We have taken ‘Out and About’ to new levels! Whilst some of us have been enjoying the early May Bank Holiday with a Pimm’s or two in the garden, our Design Studio’s Minnie Kemp has been on an adventure, challenging the Three Peaks. As Minnie climbed Scafell Pike, a steady stream of pictures reached us and we felt like we were marching along with her.
The views looked breathtaking, although the accommodation certainly looked more ‘rustic’ than our hotel interiors!
Minnie’s adventuring got us thinking – Minnie was following in the footsteps of Dorothy Wordsworth, the first female to climb the mountain in 1818. Dorothy was the sister of the celebrated poet William Wordsworth and he was married to Mary Hutchinson.
This is not to be confused with the Mary Hutchinson, born about a century later, whose portrait by Duncan Grant takes pride of place in our Drawing Room. Intelligent and cultured, Mary Hutchinson was a writer and a great patron to the Omega Workshops. She was a regular visitor to Charleston and it’s thought that the portrait was completed here in 1917. When I first set eyes upon this painting, it was the contemporary use of colour and mood of the piece which made me stop in my tracks. There is something about the works of Duncan Grant and Vanessa Bell that sits so well in an English light. The colour palette they used was perfect. There are bold colours but they are never frantic or jarring.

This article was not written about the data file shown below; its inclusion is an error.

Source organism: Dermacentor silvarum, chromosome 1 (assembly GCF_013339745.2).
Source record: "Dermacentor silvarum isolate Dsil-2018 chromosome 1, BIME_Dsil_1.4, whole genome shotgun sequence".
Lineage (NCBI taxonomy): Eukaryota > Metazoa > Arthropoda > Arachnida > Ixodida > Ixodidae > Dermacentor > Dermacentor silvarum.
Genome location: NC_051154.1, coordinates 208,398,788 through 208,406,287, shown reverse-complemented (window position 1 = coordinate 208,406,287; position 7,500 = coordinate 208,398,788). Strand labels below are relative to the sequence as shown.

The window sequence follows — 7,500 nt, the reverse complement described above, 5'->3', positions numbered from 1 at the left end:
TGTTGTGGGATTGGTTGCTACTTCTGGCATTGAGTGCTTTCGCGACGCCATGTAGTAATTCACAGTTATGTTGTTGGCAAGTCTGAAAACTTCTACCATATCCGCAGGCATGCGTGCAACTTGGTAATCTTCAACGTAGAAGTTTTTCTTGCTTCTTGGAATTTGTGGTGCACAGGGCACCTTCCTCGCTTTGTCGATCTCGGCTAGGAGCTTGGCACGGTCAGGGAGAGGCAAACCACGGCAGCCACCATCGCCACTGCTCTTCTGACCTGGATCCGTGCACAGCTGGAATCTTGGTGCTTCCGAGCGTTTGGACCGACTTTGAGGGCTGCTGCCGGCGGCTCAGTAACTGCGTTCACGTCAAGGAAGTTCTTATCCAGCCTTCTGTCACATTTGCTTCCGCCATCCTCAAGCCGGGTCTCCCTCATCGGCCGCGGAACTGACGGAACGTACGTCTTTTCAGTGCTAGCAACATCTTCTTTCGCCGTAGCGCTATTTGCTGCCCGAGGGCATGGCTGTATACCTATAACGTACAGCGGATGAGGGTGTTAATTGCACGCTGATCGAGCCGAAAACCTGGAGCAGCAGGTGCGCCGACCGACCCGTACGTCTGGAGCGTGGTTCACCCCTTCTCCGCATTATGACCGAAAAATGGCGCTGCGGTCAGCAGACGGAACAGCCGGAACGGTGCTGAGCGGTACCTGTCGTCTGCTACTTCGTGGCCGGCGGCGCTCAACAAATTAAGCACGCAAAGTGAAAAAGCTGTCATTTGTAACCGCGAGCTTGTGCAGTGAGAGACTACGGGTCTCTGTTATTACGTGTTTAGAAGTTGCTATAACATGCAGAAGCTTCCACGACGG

I don’t go a day without being conscious of colour and the affect it has on my mood. I think that is one of the reasons why I keep returning to the Bloomsbury Group, who truly loved colour. From dusky blues and artichoke greens, to damask rose, burnt orange and aubergine that are both moody and uplifting. You can see our collection of the Bloomsbury Group’s works at Charlotte Street Hotel. One of my favourite pieces by Vanessa Bell hangs above the fireplace in the warm and inviting Library. You can find out how to create a Bloomsbury inspired interior here.
Mary Hutchinson was the cousin of writer Lytton Strachey and the lover of art critic Clive Bell. Vanessa Bell also painted her portrait, which is currently displayed at Tate Britain. The legendary Matisse was a friend of Mary Hutchinson and she also features in his work.
Whilst The Whitby Hotel was being built, I visited The National Gallery and fell in love with Russian artist Boris Anrep’s mosaic which adorns the entrance hall.
Minnie’s hike at Scafell Pike and the threads of research that it inspired, also led me to discover that Mary Hutchinson modelled for Boris Anrep and even features in his mosaics.
So you see, getting ‘Out and About’ is always inspiring and allows the creative mind to find tenuous links which spark ideas and discoveries. Just like Minnie, get out there and go for it!